Genetic secrets of long-term glioblastoma survivors
Keywords:Glioblastoma, genetics, IDH, MGMT, chromosome 1p/19q, long term survival, extreme survivors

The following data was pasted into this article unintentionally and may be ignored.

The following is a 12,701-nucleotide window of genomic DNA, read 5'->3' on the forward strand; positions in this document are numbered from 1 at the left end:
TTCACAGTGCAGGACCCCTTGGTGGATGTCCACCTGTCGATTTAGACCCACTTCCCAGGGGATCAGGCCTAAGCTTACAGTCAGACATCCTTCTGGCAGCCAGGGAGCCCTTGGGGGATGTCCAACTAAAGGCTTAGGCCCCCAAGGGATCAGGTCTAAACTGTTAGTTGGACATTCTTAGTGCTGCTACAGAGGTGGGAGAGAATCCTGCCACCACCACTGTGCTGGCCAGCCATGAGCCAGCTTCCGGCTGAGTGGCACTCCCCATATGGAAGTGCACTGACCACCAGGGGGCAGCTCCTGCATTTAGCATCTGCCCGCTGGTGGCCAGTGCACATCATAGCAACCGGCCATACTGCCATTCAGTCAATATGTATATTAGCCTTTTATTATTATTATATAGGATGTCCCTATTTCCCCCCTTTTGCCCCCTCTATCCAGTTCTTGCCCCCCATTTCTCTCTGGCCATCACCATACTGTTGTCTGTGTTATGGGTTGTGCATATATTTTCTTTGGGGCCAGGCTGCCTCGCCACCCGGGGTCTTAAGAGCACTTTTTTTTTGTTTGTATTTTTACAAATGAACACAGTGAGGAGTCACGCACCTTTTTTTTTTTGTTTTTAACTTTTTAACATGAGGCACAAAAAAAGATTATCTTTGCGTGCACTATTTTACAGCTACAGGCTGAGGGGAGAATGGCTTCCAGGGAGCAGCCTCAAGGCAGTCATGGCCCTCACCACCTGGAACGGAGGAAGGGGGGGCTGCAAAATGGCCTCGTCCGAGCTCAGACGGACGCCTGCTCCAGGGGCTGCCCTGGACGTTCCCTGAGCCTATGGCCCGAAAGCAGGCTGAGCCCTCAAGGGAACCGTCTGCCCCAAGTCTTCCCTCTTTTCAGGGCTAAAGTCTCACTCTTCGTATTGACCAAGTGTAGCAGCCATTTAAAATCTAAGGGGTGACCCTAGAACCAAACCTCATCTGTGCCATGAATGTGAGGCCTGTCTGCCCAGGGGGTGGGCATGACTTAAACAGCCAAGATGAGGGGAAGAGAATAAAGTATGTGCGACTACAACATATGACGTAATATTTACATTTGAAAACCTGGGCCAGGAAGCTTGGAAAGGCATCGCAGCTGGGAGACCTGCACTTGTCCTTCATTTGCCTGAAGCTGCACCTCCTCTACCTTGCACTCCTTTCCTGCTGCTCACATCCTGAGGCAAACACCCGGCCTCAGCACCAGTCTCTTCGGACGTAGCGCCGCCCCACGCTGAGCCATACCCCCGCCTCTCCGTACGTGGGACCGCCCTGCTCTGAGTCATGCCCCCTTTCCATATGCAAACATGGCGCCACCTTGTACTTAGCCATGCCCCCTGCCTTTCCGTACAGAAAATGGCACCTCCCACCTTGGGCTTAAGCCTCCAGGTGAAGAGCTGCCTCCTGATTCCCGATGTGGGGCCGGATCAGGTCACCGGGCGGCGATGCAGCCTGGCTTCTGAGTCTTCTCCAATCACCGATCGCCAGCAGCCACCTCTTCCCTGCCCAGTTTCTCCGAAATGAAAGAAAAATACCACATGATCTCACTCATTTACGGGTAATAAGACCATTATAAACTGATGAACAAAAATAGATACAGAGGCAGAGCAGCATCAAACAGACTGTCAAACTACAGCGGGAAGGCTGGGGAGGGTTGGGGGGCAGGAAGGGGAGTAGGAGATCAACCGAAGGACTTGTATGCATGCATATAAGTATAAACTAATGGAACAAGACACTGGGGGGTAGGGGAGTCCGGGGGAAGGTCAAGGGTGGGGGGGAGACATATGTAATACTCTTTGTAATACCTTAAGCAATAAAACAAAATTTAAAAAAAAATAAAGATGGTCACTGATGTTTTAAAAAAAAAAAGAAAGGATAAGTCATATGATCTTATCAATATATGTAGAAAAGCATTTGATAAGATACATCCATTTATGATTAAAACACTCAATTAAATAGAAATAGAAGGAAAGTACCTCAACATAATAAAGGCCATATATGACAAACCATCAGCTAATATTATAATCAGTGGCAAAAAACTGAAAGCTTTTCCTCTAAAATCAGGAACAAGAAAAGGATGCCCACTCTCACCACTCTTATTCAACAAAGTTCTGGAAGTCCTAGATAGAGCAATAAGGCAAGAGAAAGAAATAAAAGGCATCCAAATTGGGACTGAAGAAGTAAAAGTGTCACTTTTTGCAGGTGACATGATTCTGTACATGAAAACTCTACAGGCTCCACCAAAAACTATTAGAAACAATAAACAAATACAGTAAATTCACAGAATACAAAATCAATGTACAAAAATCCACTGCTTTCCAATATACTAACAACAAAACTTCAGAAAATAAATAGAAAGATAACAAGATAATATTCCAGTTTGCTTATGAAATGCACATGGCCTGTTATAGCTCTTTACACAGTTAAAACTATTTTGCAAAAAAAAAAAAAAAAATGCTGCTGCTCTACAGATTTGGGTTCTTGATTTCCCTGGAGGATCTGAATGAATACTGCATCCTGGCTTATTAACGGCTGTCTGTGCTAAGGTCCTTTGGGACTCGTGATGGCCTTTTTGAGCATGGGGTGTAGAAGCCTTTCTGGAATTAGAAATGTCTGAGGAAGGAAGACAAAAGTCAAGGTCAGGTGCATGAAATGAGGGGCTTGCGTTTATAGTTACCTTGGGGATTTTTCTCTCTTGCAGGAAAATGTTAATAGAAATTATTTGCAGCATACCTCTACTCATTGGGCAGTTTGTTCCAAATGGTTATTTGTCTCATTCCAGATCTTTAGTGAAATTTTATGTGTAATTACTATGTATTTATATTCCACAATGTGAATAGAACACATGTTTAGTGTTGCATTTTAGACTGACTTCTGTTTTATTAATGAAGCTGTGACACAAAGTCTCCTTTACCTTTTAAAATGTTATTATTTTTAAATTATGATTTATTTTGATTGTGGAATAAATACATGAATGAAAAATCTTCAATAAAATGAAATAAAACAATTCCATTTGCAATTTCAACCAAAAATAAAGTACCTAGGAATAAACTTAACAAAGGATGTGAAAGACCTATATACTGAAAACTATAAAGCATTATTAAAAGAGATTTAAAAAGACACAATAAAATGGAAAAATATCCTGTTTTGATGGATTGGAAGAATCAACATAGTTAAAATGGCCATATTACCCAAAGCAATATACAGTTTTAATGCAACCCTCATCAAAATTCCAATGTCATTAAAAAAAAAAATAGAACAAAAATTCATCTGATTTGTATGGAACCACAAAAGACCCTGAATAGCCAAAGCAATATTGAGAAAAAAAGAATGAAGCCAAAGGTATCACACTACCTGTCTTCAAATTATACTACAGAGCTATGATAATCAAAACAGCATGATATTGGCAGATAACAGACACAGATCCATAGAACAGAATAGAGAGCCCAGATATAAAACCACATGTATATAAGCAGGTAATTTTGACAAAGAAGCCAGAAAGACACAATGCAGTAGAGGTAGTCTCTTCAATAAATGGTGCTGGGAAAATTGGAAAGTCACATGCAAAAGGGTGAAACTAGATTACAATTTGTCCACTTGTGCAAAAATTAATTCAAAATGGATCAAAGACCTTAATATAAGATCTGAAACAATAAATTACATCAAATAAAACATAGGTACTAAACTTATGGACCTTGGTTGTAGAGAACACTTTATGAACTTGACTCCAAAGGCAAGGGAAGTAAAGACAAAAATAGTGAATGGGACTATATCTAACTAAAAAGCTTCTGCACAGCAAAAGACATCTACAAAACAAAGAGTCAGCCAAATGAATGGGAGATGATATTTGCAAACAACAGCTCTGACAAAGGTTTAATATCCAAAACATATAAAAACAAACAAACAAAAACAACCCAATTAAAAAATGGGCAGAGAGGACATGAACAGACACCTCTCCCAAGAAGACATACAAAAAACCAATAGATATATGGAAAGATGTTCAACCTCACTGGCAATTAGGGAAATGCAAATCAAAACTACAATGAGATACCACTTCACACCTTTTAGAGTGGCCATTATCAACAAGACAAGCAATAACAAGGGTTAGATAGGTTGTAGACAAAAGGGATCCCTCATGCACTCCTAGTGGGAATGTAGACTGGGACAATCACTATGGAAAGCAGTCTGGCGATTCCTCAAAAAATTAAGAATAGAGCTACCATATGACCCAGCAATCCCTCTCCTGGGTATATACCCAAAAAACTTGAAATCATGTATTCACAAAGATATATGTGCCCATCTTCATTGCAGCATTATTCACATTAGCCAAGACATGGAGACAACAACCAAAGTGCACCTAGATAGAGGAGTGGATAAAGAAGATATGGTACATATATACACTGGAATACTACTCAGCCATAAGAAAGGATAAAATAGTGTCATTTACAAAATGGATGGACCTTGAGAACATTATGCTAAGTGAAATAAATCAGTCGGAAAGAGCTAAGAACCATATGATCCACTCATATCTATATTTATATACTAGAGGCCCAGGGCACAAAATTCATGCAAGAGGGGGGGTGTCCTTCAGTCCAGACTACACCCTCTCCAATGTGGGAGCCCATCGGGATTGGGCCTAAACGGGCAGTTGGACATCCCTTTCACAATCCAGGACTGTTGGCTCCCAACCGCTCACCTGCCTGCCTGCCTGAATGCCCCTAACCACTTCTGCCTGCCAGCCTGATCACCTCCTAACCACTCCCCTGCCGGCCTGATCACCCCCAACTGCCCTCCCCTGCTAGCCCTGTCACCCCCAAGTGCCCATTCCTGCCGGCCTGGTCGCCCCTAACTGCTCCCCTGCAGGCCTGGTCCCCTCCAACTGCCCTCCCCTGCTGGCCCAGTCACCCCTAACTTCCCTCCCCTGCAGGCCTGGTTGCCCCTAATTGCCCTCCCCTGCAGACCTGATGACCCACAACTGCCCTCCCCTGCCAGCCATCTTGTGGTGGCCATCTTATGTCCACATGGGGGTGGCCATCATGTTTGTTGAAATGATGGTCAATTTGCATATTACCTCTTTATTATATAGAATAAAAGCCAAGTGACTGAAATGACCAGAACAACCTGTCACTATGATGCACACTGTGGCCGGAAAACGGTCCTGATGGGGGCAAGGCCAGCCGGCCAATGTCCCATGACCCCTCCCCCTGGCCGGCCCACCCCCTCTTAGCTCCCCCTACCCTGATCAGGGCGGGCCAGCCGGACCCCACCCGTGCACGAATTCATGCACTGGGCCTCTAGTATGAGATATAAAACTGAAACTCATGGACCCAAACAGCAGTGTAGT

Glioblastomas are the most aggressive and lethal primary astrocytic tumors of the central nervous system. They account for 60% to 70% of all gliomas and the majority are diagnosed in Caucasian male patients at advanced age. Genetic analyses of glioblastoma show a great intra- and inter-tumor heterogeneity, which opens up a debate about its cellular origin. Different types of brain cells, including astrocytes, neural stem cells, oligodendrocyte precursor cells and glioblastoma stem cells are proposed to have a role in tumor initiation and spreading; however, data is still inconclusive. Due to short life expectancy, long-term glioblastoma survivors are defined as patients who live longer than two years post-diagnosis. Extreme survivors, living 10 years or more after diagnosis, comprise less than 1% of all patients. Molecular testing indicates genetic differences between short- and long-term survivors with glioblastoma. The most informative are IDH1/2 gene mutations and MGMT promoter methylation, which are associated with a better response to standard clinical care. Moreover, a decreased expression of the CHI3L1, FBLN4, EMP3, IGFBP2, IGFBP3, LGALS3, MAOB, PDPN, SERPING1 and TIMP1 genes has been associated with prolonged survival. In addition, emerging evidence suggests the role of different microRNAs in predicting patient survival. Other factors that may affect the survival of glioblastoma patients include clinical/demographic characteristics such as seizures at presentation, age at diagnosis, and the extent of surgical resection. Because of the small number of long-term survivors with glioblastoma, comparative studies on genetic differences between short- and long-term survivors are challenging. To improve patient management and clinical outcomes, a thorough “omics” approach is necessary for identifying differences between short- and long-term survivors with glioblastoma.